Imposing sanctions on Russian gas would be suicidal for Europe.
This was stated by German political scientist Alexander Rahr, commenting on the decision of the German government to suspend the certification of Nord Stream 2. According to him, no one will close Russia’s way to Europe, they are simply trying to temporarily punish them with sanctions. The last word about the gas pipeline is not said. “And according to the wording used by Olaf Scholz, it is clear that this is a temporary measure,” the specialist explained. The political scientist suggested that Berlin’s actions regarding Nord Stream 2 would not affect the situation, since the gas pipeline had not yet been put into operation. He stressed that the European Union needs supplies of blue fuel from Russia. “No one will interfere with gas supplies, because Europe desperately needs additional volumes of gas from the Russian Federation,” Rahr said in an interview with Evening Moscow, which is published by the rg.ru website.
Alexander Rahr noted that the gas storages are half empty and need to be filled urgently. No one will impose sanctions against Russian gas, this is “suicidal,” the political scientist noted. He added that Germany’s actions are an attempt to “save face”. At the same time, they understand that Russian counter-sanctions can be very tough.
The head of the German Bundestag committee on climate and energy, Klaus Ernst, criticized the government’s statement about the suspension of the certification of Nord Stream 2 against the backdrop of Russia’s recognition of the independence of the DPR and LPR. Ernst said that he considers the decision of German Chancellor Olaf Scholz to be hypocritical, because the United States has recently increased oil imports from Russia. “I have not heard that they are somehow limited,” the deputy emphasized in an interview with RBC.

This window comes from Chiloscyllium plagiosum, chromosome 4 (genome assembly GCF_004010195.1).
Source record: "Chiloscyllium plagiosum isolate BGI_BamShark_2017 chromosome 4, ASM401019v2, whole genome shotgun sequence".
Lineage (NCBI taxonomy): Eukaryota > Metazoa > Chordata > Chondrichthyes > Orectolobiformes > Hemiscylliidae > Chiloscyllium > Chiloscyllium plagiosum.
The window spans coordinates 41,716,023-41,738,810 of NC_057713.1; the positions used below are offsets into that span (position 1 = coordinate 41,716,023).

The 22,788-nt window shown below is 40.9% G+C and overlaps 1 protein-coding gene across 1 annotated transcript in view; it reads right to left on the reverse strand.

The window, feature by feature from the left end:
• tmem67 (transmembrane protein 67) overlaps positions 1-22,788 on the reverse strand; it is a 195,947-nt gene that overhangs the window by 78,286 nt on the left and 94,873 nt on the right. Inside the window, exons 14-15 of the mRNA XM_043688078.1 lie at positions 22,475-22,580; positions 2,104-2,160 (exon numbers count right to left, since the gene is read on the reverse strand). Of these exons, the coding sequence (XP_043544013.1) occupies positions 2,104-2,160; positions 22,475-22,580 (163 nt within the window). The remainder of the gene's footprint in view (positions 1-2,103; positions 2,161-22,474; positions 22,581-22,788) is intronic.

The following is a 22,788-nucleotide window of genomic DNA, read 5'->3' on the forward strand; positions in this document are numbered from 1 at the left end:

Ernst added that the decision on Nord Stream 2 would lead to higher gas prices in Germany. The country will either have to buy American LNG at high prices, or Russian gas, which enters the country through other gas pipelines. “It will still be Russian gas, no matter what pipeline it goes through. However, the gas that comes through Ukraine is more expensive, because it charges a transit fee, which, in the end, the German consumer must pay,” the MP concluded. Klaus Ernst noted that he considers this decision of the government “problematic”, since such a measure also affects Europe, that the launch of the gas pipeline would have a positive impact on more than ten countries.
Germany says this: